In the summer of 2014, Khalifa got married to a Somali woman from Kenya whom he met online. She was studying medicine in Sudan before traveling to Syria. At the time of the interview in 2019, Khalifa and his wife had two children and she was eight months pregnant with their third. The first was born in a private hospital in Raqqa and the second in their home in Raqqa with the help of a midwife. In 2016 ISIS leadership was on the retreat out of Raqqa which was under bombardments to Mayadeen. “The guys in media got an order to leave the city and to go to Mayadeen.” The change in their lives as ISIS began to lose power was clear. In Mayadeen, “It was a bit more difficult. Resources weren’t as easy to, like, deal with as they were in Raqqa […] We had to run generators, we had to learn it ourselves, to clean, and change oil ourselves. It was getting into a lot more stuff that was taking us away from our work. And also there were other problems. At times the road would be closed, so there was nothing coming into the market.” He continues, “[The] Syrian regime started bombing. We went to […] a string of villages […] We were sharing a house with a few families.”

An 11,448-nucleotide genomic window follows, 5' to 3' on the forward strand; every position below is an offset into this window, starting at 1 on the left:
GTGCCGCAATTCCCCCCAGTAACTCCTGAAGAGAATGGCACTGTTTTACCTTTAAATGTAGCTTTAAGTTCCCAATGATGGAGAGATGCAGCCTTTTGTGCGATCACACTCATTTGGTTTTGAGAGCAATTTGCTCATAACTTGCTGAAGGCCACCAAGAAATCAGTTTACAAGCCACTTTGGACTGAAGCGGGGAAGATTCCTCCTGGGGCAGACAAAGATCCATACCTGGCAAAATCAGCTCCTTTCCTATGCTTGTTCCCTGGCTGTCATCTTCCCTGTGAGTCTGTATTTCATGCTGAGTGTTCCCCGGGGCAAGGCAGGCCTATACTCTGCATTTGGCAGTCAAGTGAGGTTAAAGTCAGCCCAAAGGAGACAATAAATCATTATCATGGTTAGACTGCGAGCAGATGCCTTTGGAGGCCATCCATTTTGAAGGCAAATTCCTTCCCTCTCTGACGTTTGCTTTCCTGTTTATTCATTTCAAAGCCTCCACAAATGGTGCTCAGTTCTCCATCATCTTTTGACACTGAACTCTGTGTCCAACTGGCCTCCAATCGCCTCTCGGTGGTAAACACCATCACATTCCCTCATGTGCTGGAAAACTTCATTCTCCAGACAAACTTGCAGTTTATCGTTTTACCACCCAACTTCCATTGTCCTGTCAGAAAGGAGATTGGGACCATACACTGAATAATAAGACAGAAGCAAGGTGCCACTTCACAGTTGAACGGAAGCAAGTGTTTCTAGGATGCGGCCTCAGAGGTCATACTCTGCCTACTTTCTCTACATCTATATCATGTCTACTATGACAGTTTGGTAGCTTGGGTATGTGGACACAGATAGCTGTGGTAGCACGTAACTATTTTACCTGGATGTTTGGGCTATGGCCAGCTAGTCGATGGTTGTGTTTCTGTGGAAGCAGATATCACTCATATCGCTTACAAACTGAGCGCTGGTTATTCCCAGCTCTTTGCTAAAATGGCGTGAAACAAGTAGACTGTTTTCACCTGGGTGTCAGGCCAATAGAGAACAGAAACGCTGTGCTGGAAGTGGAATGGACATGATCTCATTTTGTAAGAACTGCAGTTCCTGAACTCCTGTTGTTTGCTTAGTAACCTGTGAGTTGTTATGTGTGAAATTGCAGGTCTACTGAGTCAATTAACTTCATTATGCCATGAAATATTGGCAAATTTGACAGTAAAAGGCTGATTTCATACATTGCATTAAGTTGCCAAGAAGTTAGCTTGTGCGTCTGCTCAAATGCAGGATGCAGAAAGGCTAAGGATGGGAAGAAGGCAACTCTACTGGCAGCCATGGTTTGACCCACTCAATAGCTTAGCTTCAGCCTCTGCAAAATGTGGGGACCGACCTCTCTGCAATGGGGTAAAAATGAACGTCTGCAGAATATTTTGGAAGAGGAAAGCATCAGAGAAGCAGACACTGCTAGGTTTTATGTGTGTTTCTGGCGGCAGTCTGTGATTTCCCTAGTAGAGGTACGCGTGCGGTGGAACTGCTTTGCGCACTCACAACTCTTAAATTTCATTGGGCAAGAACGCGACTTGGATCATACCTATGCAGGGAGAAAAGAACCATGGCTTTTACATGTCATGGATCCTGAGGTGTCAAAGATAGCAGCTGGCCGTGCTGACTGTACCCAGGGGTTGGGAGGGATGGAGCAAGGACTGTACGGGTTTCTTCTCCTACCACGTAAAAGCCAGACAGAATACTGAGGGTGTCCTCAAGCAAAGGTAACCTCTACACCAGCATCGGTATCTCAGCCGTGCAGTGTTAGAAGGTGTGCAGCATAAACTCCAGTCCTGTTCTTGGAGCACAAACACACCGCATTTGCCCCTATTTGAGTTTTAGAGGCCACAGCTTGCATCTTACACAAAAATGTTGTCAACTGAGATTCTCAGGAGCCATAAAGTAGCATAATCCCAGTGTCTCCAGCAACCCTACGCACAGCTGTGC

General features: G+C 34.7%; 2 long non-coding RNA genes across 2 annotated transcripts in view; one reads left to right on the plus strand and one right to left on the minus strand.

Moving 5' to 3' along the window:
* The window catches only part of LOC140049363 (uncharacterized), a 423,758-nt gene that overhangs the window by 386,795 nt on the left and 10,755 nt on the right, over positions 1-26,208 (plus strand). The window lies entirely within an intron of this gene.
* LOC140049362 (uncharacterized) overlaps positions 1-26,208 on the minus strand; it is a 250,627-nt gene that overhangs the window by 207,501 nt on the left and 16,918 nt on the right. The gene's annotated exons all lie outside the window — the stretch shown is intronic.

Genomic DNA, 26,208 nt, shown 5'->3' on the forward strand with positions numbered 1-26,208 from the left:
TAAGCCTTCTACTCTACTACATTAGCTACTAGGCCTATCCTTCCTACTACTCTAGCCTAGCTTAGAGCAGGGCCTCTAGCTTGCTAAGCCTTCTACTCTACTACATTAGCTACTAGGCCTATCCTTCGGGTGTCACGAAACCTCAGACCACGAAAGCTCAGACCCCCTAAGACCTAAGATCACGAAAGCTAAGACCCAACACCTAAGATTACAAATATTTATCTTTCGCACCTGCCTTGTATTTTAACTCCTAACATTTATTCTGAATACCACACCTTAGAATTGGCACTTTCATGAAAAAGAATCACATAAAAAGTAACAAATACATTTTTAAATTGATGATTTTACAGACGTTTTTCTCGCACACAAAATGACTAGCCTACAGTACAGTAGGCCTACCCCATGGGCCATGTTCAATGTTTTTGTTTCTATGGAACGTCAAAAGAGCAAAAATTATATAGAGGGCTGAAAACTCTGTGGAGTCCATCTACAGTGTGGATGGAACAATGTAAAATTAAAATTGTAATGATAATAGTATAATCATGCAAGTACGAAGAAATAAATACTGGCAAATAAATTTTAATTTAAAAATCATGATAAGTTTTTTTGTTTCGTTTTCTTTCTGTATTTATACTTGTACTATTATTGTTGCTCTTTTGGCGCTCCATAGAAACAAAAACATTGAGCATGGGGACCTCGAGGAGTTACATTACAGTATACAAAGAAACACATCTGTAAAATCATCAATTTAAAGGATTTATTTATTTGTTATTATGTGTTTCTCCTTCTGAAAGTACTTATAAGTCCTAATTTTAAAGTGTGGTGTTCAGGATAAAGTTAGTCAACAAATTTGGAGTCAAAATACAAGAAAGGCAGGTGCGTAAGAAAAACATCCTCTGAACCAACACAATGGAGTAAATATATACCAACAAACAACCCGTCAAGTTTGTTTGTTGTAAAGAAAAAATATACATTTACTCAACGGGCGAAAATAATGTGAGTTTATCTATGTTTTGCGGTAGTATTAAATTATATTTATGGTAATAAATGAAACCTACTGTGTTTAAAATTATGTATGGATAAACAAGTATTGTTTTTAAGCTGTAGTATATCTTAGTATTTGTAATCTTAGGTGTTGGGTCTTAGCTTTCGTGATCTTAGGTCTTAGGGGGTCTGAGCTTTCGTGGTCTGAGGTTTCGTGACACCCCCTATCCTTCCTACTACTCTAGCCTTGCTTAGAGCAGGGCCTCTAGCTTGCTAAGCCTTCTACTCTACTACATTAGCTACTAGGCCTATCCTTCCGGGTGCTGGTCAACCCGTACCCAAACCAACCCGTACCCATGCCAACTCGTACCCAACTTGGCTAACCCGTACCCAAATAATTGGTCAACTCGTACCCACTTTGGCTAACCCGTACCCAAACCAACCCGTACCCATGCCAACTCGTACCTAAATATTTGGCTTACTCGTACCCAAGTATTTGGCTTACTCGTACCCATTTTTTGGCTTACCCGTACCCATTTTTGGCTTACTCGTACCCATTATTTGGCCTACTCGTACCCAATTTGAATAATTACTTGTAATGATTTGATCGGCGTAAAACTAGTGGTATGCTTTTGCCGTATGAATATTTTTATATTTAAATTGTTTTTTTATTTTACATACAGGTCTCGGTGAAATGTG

Khalifa admits that he was moved by many of the ISIS films for which he provided the voiceovers. One, he says, was about “a boy who was going to do a martyrdom operation […] It tried to give a narrative instead of just showing battle scenes and that sort of thing. It tried to, like, play on your heartstrings […] He did go [to bomb himself] eventually […] It says his father was working at the office of martyrs and their families. His job would be to register people’s names on the list and today he was registering his son’s name.” In 2017, Khalifa and his family went to Hajin, and from there he moved to Baghouz. “We were hobbling along.” In 2018, he recalls, “[Food was] scare [in the] second half of 2018 […] At the time there wasn’t much happening in terms of offensives. Stalemate, nothing happening, we just continued working […] We translated documents, books.” At that time, Khalifa says that ISIS’s central media didn’t make any more videos. Still, each individual team “worked out of their home […] We had a satellite dish […] This was only at the end.” Before that, he went into a physical office to access the internet.